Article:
He delivers us from the evils sin has brought upon us,
and renews the interior man in his former strength and beauty.
Thus He heals our wounds, breaks our bonds, moderates the violence of our passions,
restores with true liberty the supernatural beauty of the soul,
reestablishes us in the peace and joy of a good conscience,
reanimates our interior senses, inspires us with ardor for good and a salutary hatred of sin,
makes us strong and constant in resisting evil, and thus enriches us with an
abundance of good works.
In fine, He so perfectly renews the inner man with all his faculties that the Apostle
calls those who are thus justified new men and new creatures.”

Venerable Louis Of Grenada, p. 46
An Excerpt From
The Sinner’s Guide

immovable and unswerving

Be one of the small numbers who finds the way to life, and enter by the narrow gate into Heaven.
Take care not to follow the majority and the common herd, so many of whom are lost.
Do not be deceived; there are only two roads: one that leads to life and is narrow;
the other that leads to death and is wide. There is no middle way.”

St. Louis de Montfort


(a late season flitery visits what blooms remain /Julie Cook / 2019)

I admit that I was unfamiliar with both of our guest speakers this morning.

But it was the Dominican monk, the Venerable Louis of Grenada, that drew in my attention,
in part because of his book.
I was rather intrigued by the title of his book written in 1555, The Sinner’s Guide.

While doing a little background research into this centuries-old book, it appears this “guide
has quite the staying power as it has been compared to Thomas à Kempis’ “The Imitation of Christ”

It caught my eye because my name was right there in the title…The “Sinners” Guide.

Because are not all of our names in that title?

Both of our guests today, who offer us their words of wisdom and faith, remind us that
there are no middle paths but rather only two…
a wide path and a very narrow path…and our’s must be the narrow…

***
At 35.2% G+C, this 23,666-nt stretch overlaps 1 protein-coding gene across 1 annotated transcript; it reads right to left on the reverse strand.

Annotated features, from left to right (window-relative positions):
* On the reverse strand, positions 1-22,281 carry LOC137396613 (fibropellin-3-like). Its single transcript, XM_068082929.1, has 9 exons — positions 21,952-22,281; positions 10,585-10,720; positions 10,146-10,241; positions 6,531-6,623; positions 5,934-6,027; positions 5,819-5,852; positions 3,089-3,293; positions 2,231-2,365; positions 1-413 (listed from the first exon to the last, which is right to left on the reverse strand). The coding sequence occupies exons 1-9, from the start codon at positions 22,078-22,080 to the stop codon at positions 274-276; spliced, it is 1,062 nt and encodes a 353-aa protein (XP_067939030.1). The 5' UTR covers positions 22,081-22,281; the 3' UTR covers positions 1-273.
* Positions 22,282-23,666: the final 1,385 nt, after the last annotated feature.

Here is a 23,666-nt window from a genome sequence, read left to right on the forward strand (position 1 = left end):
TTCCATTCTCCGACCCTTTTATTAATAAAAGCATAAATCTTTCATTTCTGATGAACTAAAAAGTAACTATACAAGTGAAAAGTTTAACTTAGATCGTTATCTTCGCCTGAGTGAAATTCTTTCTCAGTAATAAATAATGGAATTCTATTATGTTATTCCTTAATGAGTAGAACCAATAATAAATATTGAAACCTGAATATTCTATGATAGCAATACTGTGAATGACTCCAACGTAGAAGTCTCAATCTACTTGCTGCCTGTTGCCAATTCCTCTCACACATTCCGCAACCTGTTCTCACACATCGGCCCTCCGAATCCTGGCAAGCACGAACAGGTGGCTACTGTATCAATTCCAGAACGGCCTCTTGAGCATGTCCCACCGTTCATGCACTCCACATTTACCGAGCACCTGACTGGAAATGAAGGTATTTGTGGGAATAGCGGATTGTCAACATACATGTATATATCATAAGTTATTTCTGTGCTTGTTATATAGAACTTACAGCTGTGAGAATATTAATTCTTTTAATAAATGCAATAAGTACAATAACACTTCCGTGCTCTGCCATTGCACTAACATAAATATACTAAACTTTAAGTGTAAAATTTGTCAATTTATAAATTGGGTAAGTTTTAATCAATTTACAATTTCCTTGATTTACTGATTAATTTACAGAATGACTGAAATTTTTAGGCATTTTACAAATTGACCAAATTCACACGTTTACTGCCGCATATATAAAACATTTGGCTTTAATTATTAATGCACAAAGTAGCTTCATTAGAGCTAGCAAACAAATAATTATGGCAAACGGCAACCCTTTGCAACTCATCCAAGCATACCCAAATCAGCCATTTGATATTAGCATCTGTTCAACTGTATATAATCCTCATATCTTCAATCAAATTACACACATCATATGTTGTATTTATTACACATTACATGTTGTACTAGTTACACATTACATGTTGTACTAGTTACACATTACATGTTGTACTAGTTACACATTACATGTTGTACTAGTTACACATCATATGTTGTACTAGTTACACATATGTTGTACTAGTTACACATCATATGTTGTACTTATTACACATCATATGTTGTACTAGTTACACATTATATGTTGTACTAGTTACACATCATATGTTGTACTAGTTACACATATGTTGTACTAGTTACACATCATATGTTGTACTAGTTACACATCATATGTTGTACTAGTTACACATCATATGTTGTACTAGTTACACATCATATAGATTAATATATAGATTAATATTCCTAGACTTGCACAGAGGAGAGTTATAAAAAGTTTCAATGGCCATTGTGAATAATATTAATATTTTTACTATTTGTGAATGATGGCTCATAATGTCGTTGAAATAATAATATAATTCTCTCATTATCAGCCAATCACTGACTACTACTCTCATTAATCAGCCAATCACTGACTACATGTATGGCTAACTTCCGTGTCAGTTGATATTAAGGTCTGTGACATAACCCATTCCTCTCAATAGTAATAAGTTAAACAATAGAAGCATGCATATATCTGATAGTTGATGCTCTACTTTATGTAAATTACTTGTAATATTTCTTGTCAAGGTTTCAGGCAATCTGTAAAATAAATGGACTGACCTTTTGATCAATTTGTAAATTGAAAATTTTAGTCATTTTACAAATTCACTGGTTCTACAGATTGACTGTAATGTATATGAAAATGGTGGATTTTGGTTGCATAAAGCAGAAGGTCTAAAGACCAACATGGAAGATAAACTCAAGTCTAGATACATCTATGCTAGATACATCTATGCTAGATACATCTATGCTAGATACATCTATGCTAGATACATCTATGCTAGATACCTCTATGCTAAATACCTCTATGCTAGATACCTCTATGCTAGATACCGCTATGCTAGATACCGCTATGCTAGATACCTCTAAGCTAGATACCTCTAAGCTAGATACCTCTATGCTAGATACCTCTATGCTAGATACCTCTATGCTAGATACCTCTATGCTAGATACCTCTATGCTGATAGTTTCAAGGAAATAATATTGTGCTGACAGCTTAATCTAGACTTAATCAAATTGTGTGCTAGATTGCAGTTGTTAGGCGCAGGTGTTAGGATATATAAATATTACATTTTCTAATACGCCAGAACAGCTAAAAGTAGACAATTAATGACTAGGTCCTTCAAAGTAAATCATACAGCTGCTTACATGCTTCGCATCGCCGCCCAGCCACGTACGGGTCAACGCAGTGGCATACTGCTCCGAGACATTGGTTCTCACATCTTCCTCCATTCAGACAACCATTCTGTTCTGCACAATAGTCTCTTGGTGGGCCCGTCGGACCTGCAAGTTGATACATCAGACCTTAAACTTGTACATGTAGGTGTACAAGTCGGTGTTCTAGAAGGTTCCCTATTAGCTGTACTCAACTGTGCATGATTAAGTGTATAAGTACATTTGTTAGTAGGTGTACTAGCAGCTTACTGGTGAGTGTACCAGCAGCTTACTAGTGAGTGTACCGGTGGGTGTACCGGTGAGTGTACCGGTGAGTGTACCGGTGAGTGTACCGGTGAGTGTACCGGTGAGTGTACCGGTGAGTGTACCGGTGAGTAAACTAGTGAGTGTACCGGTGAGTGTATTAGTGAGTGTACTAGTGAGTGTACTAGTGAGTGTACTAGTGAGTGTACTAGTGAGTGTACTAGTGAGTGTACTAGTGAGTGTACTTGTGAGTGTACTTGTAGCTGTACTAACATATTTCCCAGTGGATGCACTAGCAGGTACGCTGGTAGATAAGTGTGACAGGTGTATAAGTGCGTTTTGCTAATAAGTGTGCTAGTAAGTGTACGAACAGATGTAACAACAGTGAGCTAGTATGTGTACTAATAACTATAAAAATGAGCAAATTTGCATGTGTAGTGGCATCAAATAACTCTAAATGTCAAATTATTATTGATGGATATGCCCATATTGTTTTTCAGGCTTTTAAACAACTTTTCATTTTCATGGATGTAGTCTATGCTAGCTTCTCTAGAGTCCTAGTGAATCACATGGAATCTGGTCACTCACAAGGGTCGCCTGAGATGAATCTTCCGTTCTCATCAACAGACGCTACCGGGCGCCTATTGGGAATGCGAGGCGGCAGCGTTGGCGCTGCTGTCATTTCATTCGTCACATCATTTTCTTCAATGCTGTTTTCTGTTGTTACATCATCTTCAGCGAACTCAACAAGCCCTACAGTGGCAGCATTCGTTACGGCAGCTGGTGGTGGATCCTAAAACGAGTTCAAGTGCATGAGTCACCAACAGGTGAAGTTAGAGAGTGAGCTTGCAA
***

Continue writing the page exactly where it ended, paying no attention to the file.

the more difficult but the only way.

We are reminded not to follow the majority of the herd as they are actually lost.
Much like the proverbial lemmings racing precariously toward the cliff of demise.

We are told not to put our trust nor hope in this world for it is rife with vanity,
malice, falsehood, and arrogance.

Be wary of false doctrine but rather remain steadfast…immovable with our goodness
unswerving in our faith…

“What is this brightness—with which God fills the soul of the just—but that clear knowledge
of all that is necessary for salvation?
He shows them the beauty of virtue and the deformity of vice.
He reveals to them the vanity of the world, the treasures of grace,
the greatness of eternal glory, and the sweetness of the consolations of the Holy Spirit.
He teaches them to apprehend the goodness of God, the malice of the evil one, the shortness of life,
and the fatal error of those whose hopes are centered in this world alone.
Hence the equanimity of the just.
They are neither puffed up by prosperity nor cast down by adversity.
‘A holy man’, says Solomon, ‘continueth in wisdom as the sun,
but a fool is changed as the moon.’ (Ecclus. 27:12).
Unmoved by the winds of false doctrine, the just man continues steadfast in Christ,
immoveable in charity, unswerving in faith.”

Venerable Louis Of Grenada, p. 135
An Excerpt From
The Sinner’s Guide